Many civilizations pass down folktales orally as part of their cultural traditions. Iktomi, a Native American tale; and Anansi, a West African tale, are a few of these well-known stories. Even though these tales are from different regions, they are essentially the same. Both revolve around a trickster who is clever, greedy, and supernaturally powerful. Iktomi and Anansi both show that they are very clever characters. Iktomi proves that he is clever in how he catches ducks for his food. He tells the ducks he will teach them how to dance, but they must close their eyes or they will be cursed.
Being naive, the ducks follow his orders, giving Iktomi time to kill a few of them before they realize what is happening. Similarly, Anansi must catch an entire hornet’s nest as a way to learn all the stories of the world. He convinces the hornets that a massive storm is approaching. To survive, he tells the hornets they must all fly into a hole dug in the ground.
The hornets were just as naive as the ducks and flew right into the hole, making it very easy for Anansi to trap and catch them all. Along with showing that they are clever, Iktomi and Anansi showed a less desirable character trait as well: greed.
Anansi’s greedy side shines through when his family’s crops become less abundant. Instead of sticking by his families’ side during this hardship, he fakes his own death because he knows he will be buried in the crop fields, easy access to food. Anansi stays in his coffin during the day, but sneaks out at night to freely eat the best crops from the field. He leaves his family to starve so that he can live off the land. Iktomi proves himself to fall guilty to this dreadful character trait as well. Once again, he is hungry so he goes out into the cold weather to find food.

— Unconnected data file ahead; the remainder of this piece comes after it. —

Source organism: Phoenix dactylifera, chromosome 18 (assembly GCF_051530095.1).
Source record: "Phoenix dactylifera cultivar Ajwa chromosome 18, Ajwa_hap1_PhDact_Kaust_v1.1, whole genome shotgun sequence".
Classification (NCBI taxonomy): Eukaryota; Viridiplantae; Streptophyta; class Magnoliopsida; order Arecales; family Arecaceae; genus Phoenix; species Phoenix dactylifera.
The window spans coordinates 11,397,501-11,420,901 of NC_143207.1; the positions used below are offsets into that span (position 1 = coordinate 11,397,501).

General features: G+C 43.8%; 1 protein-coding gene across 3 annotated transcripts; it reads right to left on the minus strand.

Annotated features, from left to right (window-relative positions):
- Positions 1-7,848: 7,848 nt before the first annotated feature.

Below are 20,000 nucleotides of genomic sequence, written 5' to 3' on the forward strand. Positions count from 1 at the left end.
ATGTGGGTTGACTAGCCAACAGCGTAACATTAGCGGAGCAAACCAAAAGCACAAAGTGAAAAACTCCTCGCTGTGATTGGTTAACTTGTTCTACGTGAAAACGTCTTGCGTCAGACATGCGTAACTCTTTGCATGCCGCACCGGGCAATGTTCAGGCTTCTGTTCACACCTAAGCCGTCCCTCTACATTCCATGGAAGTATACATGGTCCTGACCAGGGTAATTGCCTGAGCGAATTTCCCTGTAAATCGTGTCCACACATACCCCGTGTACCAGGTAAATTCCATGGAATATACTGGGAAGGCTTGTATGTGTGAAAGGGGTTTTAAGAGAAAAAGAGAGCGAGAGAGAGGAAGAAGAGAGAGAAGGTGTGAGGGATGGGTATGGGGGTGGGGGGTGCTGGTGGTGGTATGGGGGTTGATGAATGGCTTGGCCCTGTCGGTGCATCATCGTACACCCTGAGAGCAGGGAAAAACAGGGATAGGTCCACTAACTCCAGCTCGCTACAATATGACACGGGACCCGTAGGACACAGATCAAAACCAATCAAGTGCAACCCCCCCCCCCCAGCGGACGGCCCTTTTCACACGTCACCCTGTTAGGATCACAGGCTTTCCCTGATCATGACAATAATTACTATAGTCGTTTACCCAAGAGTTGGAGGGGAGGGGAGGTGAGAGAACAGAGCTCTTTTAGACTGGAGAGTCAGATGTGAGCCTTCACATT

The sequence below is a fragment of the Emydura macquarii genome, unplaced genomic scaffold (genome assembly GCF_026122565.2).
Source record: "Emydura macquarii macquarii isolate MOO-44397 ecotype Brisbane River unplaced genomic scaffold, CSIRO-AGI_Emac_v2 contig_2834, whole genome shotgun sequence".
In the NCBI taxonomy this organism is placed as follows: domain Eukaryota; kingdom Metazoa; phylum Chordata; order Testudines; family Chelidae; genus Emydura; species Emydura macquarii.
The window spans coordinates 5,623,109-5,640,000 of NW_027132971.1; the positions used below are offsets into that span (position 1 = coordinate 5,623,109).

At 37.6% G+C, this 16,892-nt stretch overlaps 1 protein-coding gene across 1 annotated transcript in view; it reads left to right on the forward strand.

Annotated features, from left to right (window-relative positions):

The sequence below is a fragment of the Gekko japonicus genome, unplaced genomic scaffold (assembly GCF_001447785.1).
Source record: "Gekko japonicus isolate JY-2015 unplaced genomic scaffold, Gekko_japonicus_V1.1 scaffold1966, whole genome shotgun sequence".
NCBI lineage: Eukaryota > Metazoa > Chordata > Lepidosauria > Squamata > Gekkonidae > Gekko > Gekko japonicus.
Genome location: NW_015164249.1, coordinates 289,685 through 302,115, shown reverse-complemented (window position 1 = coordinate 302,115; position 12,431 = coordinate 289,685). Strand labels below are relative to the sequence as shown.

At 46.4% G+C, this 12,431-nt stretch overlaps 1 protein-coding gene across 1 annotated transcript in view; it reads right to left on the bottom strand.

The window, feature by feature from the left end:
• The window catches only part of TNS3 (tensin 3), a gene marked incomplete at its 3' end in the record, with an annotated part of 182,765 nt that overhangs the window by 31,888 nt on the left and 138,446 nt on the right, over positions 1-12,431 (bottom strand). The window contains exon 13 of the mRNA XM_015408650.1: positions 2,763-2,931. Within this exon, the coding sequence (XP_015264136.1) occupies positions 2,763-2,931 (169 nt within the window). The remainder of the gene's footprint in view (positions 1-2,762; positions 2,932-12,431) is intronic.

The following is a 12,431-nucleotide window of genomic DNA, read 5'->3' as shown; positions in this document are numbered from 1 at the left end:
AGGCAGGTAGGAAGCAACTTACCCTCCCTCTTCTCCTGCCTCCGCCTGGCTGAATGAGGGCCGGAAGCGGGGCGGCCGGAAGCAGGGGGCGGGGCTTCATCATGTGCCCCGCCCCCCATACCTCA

The only warmth he has is the blanket he brought along. He decides to ask help from the sacred rock. Iktomi sacrifices his blanket to the rock to help him find food. When Iktomi leaves the rock, he crosses the path of a freshly killed deer. He then convinces himself that the sacred rock had nothing to do with his findings. Soon, he became very cold and went to take his blanket back. When he returned to where he left his deer, it had mysteriously disappeared. Iktomi became greedy and wanted both food and warmth.
Instead of being satisfied in receiving what he asked for, he convinced himself it was just a coincidence. Another one, of many shared characteristics by Anansi and Iktomi, is they both obtain supernatural powers. Anansi wanted to learn all the stories of the world, but for them to be handed to him, he had to complete three difficult tasks. Unlike anyone else, Anansi was able to complete all three without money or power. Once completed, Anansi was awarded all the stories of the world. As mentioned earlier, Iktomi told the ducks they would be cursed if they opened their eyes when learning to dance.
As promised, Iktomi forever cursed the duck who opened its eyes to warn the other ducks they were being slaughtered. Instead of remaining a beautiful duck, Iktomi had the power to change it into an ugly mud duck for the rest of its life. Now that the duck is ugly, it is shunned by the rest of the ducks, just as Iktomi wanted. Both folktales of the tricksters are few of many common stories. These folktales passed down orally are very relative to each other, though they may be from different places. Being clever, greedy and having supernatural powers are only a few of the many similarities between these two stories.